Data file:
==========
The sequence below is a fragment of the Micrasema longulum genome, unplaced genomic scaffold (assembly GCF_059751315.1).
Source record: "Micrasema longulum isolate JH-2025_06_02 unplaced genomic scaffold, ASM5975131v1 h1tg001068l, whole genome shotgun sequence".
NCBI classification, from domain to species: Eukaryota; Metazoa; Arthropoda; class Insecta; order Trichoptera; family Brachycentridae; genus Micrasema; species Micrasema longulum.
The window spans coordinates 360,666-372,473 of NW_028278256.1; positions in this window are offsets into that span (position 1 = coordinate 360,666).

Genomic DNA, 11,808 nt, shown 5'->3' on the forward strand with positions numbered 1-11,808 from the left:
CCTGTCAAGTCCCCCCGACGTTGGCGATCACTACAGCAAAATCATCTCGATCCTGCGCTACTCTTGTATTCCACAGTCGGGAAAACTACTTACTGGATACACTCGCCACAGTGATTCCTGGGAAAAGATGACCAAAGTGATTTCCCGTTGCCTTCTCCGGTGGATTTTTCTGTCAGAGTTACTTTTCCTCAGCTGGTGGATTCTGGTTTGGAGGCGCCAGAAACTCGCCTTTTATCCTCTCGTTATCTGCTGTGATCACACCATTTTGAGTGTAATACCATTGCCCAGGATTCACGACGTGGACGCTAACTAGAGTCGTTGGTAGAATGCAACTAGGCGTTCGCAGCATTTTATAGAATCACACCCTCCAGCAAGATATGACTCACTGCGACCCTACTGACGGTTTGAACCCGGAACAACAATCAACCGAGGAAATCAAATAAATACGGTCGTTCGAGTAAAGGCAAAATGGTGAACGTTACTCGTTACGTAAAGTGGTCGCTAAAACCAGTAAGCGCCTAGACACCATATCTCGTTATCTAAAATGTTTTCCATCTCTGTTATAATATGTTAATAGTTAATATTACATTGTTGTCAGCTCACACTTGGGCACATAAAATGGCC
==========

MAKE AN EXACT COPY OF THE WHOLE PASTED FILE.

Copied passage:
The sequence below is a fragment of the Micrasema longulum genome, unplaced genomic scaffold (assembly GCF_059751315.1).
Source record: "Micrasema longulum isolate JH-2025_06_02 unplaced genomic scaffold, ASM5975131v1 h1tg001068l, whole genome shotgun sequence".
NCBI classification, from domain to species: Eukaryota; Metazoa; Arthropoda; class Insecta; order Trichoptera; family Brachycentridae; genus Micrasema; species Micrasema longulum.
The window spans coordinates 360,666-372,473 of NW_028278256.1; positions in this window are offsets into that span (position 1 = coordinate 360,666).

Genomic DNA, 11,808 nt, shown 5'->3' on the forward strand with positions numbered 1-11,808 from the left:
CCTGTCAAGTCCCCCCGACGTTGGCGATCACTACAGCAAAATCATCTCGATCCTGCGCTACTCTTGTATTCCACAGTCGGGAAAACTACTTACTGGATACACTCGCCACAGTGATTCCTGGGAAAAGATGACCAAAGTGATTTCCCGTTGCCTTCTCCGGTGGATTTTTCTGTCAGAGTTACTTTTCCTCAGCTGGTGGATTCTGGTTTGGAGGCGCCAGAAACTCGCCTTTTATCCTCTCGTTATCTGCTGTGATCACACCATTTTGAGTGTAATACCATTGCCCAGGATTCACGACGTGGACGCTAACTAGAGTCGTTGGTAGAATGCAACTAGGCGTTCGCAGCATTTTATAGAATCACACCCTCCAGCAAGATATGACTCACTGCGACCCTACTGACGGTTTGAACCCGGAACAACAATCAACCGAGGAAATCAAATAAATACGGTCGTTCGAGTAAAGGCAAAATGGTGAACGTTACTCGTTACGTAAAGTGGTCGCTAAAACCAGTAAGCGCCTAGACACCATATCTCGTTATCTAAAATGTTTTCCATCTCTGTTATAATATGTTAATAGTTAATATTACATTGTTGTCAGCTCACACTTGGGCACATAAAATGGCC